NOOSA – The book's title is a strained pun and the 2,000 word extract he allowed the Sydney Morning Herald gives the impression he’s struggling to kick an invisible ball at hidden goal posts.
And, if this chapter is any indication, 'Tides that Bind: Australia in the Pacific’, by Australia’s deputy opposition leader Richard Marles, is a strange piece of work.
A Herald sub-editor entitled the extract ‘Pacific in peril: Why our region needs us to step up and lead’, but the only answer seemed to be ‘climate change’ and Australia is not much of a performer on dealing with this.
Marles opens the extract by stating that “now more than ever, the Pacific needs a champion”.
And he would have us believe that “the Pacific desperately wants Australia to assume this role.” And so does the rest of the world.
The only obstacle to us leading, according to Marles, is that we do not expect to lead – and we should.
In March 2012 , as parliamentary secretary for Pacific Island Affairs, Marles gave a speech in Port Moresby in which he said “raising the profile of PNG in Australia [is] a subject which is indeed very much close to my heart and one which I think is ‘core business’ for me [in my role]”.
He went on to regret that “many Australians – particularly those born post-PNG independence – don’t know as much about Papua New Guinea as they should. To put it simply, PNG does not play in Australia’s national discourse in the way that it deserves.”
And so Marles sets himself a task and emphasised its importance. He had a few ideas: a PNG academic symposium; the Today show taking on some PNG content; a PNG Independence Day Oration. But there was little that was new.
As I wrote at the time, there was “no mention of the role of the social media. No mention of how the Australian press can be better engaged. No mention of professional exchanges. No mention of interchange at the level of rank and file politicians.
“No mention of how the many civil organisations in Australia beavering quietly away to assist PNG could be better supported to tell the story in Australia.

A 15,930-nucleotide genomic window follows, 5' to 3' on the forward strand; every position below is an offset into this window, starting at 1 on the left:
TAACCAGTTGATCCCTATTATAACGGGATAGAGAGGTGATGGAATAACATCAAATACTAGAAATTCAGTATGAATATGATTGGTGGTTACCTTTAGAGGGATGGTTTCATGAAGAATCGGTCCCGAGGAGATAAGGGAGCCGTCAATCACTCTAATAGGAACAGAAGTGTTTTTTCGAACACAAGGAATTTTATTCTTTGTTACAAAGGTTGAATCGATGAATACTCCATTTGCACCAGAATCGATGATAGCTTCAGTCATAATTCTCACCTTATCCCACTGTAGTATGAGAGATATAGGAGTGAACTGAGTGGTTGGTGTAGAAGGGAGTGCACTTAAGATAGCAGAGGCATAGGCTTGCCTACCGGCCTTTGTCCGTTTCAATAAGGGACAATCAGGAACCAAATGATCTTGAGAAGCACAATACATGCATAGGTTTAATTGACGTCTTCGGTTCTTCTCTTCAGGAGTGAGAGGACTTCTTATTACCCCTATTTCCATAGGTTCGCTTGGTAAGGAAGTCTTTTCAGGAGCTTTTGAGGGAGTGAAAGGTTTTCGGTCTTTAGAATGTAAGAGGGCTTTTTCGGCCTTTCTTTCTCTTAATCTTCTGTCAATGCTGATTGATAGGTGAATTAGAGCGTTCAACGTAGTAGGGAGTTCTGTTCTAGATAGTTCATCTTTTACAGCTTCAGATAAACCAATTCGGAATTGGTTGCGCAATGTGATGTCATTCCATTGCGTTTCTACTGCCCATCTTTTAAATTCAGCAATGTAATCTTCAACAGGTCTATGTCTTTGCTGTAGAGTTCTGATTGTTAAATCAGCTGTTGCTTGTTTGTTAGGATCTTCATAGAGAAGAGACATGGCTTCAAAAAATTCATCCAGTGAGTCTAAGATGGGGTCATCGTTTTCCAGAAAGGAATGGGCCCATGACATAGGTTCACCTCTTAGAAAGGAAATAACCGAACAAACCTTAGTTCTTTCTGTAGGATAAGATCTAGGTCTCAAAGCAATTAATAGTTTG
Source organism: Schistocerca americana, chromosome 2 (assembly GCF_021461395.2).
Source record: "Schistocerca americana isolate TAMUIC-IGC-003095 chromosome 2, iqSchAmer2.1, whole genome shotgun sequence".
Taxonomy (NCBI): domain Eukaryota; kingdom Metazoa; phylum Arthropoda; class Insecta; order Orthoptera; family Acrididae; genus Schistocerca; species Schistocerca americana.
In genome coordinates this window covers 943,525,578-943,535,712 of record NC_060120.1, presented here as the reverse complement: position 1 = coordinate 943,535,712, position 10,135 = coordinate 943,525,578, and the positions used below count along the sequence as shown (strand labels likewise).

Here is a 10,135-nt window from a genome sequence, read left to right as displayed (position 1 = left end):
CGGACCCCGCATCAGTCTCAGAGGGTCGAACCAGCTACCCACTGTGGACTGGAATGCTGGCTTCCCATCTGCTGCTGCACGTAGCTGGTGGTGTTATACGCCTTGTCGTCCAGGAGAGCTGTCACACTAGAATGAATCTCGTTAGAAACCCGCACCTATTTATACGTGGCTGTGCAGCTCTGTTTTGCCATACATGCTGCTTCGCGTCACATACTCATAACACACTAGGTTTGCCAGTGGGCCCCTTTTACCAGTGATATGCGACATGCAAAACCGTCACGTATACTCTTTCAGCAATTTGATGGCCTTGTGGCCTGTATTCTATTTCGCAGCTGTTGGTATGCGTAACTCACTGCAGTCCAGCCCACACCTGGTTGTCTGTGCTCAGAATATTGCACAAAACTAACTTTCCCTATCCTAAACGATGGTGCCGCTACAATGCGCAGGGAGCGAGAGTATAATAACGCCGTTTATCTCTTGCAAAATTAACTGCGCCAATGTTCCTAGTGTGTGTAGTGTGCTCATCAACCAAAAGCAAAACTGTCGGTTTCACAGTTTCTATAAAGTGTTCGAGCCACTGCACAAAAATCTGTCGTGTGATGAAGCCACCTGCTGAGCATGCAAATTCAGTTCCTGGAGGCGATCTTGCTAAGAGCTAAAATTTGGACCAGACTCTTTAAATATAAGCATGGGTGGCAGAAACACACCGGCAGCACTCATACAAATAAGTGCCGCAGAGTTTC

“And, worst of all, no strategy, no objectives, no analysis and no plan. And no metrics by which we may judge Mr Marles’ success at prosecuting his ‘core business’.”
Yeah, I know, I can be a tough judge. But now that Marles has been elevated to a distinguished position in politics, what does he have to convince us that “the Pacific desperately wants Australia” to be its champion.
In a word, nothing.
The nearest he gets to it is to write “we must lead in the Pacific by listening, learning and respecting. If we do this, we will start to change our relationship with the region for the better.”
Marles makes many saccharine references to the Pacific: it is “a place of wonder”, its people display “intimacy and uniqueness”, it has “a humanity the world should cherish” and there are many references to 2011, when he paid a visit that provided him with some anecdotes.
But there is no evidence, no support, for his assertion that the Pacific desperately wants Australia to be its champion.
It’s more like Australia desperately wants the Pacific to desperately want Australia to be its champion.
Marles does, however, offer a vague reason why the Pacific may not have uttered those words.
“While Australia clearly has committed substantial resources to the Pacific, something is lacking: intent…. What we are left with is policy drift. Whenever an Australian government representative provides a Pacific report card …. very rarely does it explain how a specific problem is being solved.”
And, of course, the Morrison government, which has “patently failed the Pacific on the question of climate change. And Australia’s development assistance has drifted away from supporting health outcomes. While the talk is strong, the walk is weak”.
Strong political rhetoric perhaps, but it takes us no closer to being a champion desperately required.
And, if Labor should best the Coalition in the national election due by next May, what is the Marles Plan for the Pacific.
Well, it looks something like this. “Providing access to our economy, and to our government’s service delivery, for example, offer much bigger opportunities for positive change than a simple focus on aid. But unlocking all forms of engagement in the Pacific requires one critical key: Australia must have a credible position around action on climate change.”